Like so many of us, Suleika is a cancer warrior and knows very well the demands, constraints and anguish of enforced isolation. When the coronavirus “stay home” restrictions were first announced, Ms. Jaouad – knowing from experience how taxing separation can be – began creating, curating and sharing daily journalling prompts. ‘Though this writing project was meant to last thirty days, it has been expanded:  The Isolation Journals, A 100-day journaling project to get you through challenging times. I’ve a fair idea how much time and energy is involved in this project for Ms. Jaouad, and I’m sure she will welcome the 100th day, but I’m also sure her subscribers will happily, eagerly even, continue far beyond the hundred days if that opportunity should arise – the prompts are that inspiring, that enriching and that much fun.


Personally, Ms. Jaouad’s prompts have helped me to engage with and overcome some of my isolation demons in a manner I’d never have considered or if I had, never been able to master alone.  But there have been lighter moments, like on day 36, “Dear Postal Worker” when our prompt was, Write a letter of thanks to your postal worker. That was a fun and easy assignment and I hope mine helped our mail carrier understand how much she is appreciated and that it brightened her day a little.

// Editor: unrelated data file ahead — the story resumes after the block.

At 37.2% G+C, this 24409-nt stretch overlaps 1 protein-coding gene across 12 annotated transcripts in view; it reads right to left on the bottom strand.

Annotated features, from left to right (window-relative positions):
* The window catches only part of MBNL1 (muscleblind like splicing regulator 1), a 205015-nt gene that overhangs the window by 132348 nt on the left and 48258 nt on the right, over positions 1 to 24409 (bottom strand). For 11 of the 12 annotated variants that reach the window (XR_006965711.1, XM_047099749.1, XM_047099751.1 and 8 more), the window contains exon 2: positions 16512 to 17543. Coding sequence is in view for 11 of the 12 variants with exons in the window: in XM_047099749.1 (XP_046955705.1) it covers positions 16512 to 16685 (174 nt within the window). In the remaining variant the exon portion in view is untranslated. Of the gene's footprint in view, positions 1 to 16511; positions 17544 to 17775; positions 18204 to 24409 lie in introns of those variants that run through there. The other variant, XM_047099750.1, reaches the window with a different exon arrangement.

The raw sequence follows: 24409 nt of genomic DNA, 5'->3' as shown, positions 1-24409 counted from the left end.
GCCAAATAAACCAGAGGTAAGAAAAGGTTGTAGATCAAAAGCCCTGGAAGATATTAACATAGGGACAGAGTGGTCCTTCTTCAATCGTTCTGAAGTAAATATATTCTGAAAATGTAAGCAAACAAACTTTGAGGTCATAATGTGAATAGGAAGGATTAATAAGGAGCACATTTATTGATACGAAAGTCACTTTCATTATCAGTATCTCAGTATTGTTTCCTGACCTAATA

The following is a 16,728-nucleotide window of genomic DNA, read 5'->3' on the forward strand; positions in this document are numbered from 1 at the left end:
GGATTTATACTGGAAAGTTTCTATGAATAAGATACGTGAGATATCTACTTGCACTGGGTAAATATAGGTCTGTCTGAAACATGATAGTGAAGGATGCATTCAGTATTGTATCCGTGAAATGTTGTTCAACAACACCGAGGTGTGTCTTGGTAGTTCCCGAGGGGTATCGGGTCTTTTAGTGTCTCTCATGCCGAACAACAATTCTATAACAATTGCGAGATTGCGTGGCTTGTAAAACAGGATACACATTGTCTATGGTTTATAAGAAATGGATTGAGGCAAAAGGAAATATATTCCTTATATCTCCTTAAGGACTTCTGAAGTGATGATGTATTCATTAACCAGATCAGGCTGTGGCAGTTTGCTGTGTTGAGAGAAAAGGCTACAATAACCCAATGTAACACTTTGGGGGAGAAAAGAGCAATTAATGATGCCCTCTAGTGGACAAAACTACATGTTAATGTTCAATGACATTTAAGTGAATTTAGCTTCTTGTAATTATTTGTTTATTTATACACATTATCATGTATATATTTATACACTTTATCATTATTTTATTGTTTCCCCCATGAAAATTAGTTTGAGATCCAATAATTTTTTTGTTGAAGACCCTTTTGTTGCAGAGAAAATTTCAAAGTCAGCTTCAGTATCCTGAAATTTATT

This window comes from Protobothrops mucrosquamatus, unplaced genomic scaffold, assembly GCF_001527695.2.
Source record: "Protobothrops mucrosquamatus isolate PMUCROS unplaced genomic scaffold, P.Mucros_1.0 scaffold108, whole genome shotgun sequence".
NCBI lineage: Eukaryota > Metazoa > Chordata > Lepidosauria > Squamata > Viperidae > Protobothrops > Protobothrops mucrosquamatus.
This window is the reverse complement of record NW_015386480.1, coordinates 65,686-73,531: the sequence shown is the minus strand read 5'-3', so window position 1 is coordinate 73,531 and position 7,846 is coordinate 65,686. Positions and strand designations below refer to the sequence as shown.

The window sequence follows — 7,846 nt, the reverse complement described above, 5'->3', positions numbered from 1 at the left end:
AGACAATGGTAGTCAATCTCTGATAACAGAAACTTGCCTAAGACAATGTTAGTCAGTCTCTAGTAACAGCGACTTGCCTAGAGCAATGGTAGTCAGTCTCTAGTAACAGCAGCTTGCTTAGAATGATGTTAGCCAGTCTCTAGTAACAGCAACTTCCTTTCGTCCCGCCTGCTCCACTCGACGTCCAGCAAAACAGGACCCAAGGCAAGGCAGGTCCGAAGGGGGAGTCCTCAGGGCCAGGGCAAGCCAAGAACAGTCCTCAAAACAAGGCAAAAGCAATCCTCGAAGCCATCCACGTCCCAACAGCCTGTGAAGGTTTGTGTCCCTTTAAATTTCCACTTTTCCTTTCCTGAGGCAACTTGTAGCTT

Then came the heartbreaking and sickening news out of Minneapolis – a black man callously murdered by a white police officer.  Proving that Ms. Jaouad understands the degree of responsibility that comes with her freedom, she reacted immediately and introduced a series of newly appropriate journalling prompts:

“Hi journalers,
I’m going to break format.
Given the events that have been unfolding over the last week, it doesn’t feel right to continue with our scheduled prompt programming as if nothing has happened. 
Over the next six days, you’ll get six musical meditations from Jon Batiste. We hope this offers a space for meaningful reflection.
Sending love to all those who are hurting, who are listening and learning and reckoning—

Beginning Sunday,  31st May, a week of stirring, rhapsodic writing prompts followed – articulately, thoughtfully and creatively written to help us journalers write expressive and impassioned prose based upon our feelings, emotions and experiences.


The first six prompts were based upon the music of Jon’s new album “Meditations” (Meditation, Prayer, Home, Relationships, Teardrops and Lullaby) which is available on iTunes and is utterly lovely, calming and lyrical.  I’ve always found writing inspiration in music so those were six of my favourite prompts thus far.